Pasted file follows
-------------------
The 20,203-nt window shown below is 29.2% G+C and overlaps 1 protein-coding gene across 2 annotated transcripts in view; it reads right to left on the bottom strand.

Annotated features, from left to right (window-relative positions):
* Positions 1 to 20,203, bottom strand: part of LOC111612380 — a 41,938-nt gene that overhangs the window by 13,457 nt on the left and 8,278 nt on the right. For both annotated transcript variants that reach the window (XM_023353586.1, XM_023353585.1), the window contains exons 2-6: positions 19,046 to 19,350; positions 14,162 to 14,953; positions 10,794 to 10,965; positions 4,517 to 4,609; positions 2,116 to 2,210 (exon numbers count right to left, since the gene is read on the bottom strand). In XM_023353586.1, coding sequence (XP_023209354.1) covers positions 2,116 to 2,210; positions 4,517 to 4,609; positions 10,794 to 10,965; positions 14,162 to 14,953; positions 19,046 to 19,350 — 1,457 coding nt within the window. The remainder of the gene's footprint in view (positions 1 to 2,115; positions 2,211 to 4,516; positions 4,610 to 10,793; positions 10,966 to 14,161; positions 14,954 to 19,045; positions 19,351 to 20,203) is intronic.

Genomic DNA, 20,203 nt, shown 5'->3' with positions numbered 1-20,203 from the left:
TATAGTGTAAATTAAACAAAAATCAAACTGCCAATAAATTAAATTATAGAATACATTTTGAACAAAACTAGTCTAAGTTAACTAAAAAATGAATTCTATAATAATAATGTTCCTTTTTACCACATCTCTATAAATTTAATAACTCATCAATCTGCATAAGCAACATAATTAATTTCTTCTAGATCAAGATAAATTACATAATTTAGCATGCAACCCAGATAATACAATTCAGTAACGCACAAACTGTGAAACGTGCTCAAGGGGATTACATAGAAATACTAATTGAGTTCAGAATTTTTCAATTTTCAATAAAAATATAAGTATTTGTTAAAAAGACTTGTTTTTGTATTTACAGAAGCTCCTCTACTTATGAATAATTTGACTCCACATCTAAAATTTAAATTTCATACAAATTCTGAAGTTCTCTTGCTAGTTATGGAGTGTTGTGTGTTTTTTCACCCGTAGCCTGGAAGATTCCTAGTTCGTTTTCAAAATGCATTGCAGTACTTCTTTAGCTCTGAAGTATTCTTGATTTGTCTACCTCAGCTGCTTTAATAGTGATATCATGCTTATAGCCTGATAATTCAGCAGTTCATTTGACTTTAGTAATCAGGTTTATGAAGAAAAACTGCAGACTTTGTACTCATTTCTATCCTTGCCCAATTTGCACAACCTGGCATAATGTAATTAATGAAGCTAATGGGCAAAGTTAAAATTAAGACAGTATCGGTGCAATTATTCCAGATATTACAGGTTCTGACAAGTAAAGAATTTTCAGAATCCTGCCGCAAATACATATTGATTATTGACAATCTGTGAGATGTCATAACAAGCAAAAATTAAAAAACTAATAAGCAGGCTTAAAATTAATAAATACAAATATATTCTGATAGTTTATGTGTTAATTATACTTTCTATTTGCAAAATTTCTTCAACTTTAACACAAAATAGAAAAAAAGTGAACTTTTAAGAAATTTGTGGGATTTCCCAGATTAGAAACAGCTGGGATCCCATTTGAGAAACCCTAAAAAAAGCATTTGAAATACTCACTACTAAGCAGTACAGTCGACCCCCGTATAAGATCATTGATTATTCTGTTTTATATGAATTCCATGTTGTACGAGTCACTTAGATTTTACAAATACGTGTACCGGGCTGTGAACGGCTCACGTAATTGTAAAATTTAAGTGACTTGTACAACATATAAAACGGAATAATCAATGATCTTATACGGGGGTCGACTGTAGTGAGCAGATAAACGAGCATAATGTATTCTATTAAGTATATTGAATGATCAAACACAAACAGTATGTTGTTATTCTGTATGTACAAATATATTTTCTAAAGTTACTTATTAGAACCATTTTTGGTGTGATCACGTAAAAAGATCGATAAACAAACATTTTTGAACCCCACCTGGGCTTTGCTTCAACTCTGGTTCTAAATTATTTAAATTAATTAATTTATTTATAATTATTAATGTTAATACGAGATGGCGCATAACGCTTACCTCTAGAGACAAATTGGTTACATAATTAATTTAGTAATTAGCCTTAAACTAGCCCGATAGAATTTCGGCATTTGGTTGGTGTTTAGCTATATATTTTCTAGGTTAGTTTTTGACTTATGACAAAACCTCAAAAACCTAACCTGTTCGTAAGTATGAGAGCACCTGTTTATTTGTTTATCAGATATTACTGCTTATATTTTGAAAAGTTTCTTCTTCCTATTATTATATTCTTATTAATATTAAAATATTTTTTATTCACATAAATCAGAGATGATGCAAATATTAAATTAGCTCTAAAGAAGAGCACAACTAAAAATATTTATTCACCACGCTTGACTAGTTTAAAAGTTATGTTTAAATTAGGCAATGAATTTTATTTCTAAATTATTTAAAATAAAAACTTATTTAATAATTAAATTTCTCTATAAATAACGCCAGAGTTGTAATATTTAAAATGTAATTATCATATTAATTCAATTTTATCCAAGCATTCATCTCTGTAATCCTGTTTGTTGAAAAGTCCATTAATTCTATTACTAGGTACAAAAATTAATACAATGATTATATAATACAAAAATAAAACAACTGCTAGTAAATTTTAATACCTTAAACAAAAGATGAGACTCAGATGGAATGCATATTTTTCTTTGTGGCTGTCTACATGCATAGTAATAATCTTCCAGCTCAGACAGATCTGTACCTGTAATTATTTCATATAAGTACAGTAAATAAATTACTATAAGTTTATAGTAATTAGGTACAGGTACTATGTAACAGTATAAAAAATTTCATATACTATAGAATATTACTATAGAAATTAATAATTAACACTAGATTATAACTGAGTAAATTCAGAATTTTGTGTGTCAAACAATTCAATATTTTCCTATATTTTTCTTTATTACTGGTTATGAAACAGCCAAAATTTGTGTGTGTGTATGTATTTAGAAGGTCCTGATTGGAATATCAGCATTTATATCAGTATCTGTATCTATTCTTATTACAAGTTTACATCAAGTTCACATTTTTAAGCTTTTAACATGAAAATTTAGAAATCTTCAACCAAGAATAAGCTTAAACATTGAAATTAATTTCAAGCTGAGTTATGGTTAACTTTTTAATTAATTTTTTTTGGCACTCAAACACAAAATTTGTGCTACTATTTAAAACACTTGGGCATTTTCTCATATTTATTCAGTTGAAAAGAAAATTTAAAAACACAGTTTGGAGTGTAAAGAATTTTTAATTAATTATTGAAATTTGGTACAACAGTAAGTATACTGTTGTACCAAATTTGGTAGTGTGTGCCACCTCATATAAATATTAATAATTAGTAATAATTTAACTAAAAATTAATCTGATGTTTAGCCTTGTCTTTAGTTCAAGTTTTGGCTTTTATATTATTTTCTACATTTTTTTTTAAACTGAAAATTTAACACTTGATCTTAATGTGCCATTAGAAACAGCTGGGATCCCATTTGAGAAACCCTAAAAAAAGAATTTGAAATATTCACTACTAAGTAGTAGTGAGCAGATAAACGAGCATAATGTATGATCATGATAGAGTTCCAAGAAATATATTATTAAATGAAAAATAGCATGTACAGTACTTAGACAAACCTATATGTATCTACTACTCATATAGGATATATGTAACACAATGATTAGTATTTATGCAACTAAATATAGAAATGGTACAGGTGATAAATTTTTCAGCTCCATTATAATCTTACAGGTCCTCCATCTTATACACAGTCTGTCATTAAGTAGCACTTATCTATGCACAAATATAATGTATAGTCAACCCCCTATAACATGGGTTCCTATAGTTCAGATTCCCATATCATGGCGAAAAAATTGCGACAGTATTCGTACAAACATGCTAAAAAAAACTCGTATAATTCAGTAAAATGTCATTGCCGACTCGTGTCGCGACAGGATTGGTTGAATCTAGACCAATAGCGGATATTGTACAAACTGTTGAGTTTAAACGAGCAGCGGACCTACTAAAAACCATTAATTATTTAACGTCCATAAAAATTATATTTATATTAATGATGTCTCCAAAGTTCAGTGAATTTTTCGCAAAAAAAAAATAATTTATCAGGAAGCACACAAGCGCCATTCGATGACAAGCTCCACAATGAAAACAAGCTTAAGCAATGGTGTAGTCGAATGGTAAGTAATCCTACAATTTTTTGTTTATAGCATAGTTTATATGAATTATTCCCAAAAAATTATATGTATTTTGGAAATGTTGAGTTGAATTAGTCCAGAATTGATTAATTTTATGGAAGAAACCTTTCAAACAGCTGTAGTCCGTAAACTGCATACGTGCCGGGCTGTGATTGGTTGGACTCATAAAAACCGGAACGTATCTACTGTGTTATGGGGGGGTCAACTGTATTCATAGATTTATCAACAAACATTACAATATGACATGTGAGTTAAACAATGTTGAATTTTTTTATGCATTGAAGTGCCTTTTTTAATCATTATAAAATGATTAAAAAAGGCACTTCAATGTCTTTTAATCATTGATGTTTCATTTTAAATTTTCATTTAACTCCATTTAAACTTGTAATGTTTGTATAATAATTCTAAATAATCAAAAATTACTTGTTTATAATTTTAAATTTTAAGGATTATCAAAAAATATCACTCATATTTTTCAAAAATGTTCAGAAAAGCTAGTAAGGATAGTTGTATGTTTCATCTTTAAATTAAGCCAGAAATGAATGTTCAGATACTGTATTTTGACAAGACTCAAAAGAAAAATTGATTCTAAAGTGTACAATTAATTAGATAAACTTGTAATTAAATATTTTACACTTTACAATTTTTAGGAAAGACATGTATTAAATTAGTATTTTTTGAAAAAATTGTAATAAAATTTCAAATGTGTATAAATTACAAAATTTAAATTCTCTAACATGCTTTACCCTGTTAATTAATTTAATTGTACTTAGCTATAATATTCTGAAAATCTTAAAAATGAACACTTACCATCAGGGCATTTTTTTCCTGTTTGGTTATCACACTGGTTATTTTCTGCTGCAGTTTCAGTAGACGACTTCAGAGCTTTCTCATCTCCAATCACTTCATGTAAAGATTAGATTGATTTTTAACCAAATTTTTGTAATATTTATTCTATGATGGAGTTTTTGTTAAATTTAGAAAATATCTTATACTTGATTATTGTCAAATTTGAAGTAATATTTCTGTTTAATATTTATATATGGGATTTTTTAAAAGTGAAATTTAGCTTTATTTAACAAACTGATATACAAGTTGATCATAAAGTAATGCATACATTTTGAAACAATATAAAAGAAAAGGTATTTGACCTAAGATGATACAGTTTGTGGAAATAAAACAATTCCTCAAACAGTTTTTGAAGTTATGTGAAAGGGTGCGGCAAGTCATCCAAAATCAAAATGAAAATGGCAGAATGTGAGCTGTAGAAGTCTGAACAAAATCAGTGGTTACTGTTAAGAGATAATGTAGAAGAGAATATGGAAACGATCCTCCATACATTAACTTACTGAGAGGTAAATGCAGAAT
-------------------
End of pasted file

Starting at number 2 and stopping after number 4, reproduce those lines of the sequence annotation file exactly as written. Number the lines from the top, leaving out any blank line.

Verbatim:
Annotated features, from left to right (window-relative positions):
* Positions 1 to 20,203, bottom strand: part of LOC111612380 — a 41,938-nt gene that overhangs the window by 13,457 nt on the left and 8,278 nt on the right. For both annotated transcript variants that reach the window (XM_023353586.1, XM_023353585.1), the window contains exons 2-6: positions 19,046 to 19,350; positions 14,162 to 14,953; positions 10,794 to 10,965; positions 4,517 to 4,609; positions 2,116 to 2,210 (exon numbers count right to left, since the gene is read on the bottom strand). In XM_023353586.1, coding sequence (XP_023209354.1) covers positions 2,116 to 2,210; positions 4,517 to 4,609; positions 10,794 to 10,965; positions 14,162 to 14,953; positions 19,046 to 19,350 — 1,457 coding nt within the window. The remainder of the gene's footprint in view (positions 1 to 2,115; positions 2,211 to 4,516; positions 4,610 to 10,793; positions 10,966 to 14,161; positions 14,954 to 19,045; positions 19,351 to 20,203) is intronic.

Genomic DNA, 20,203 nt, shown 5'->3' with positions numbered 1-20,203 from the left: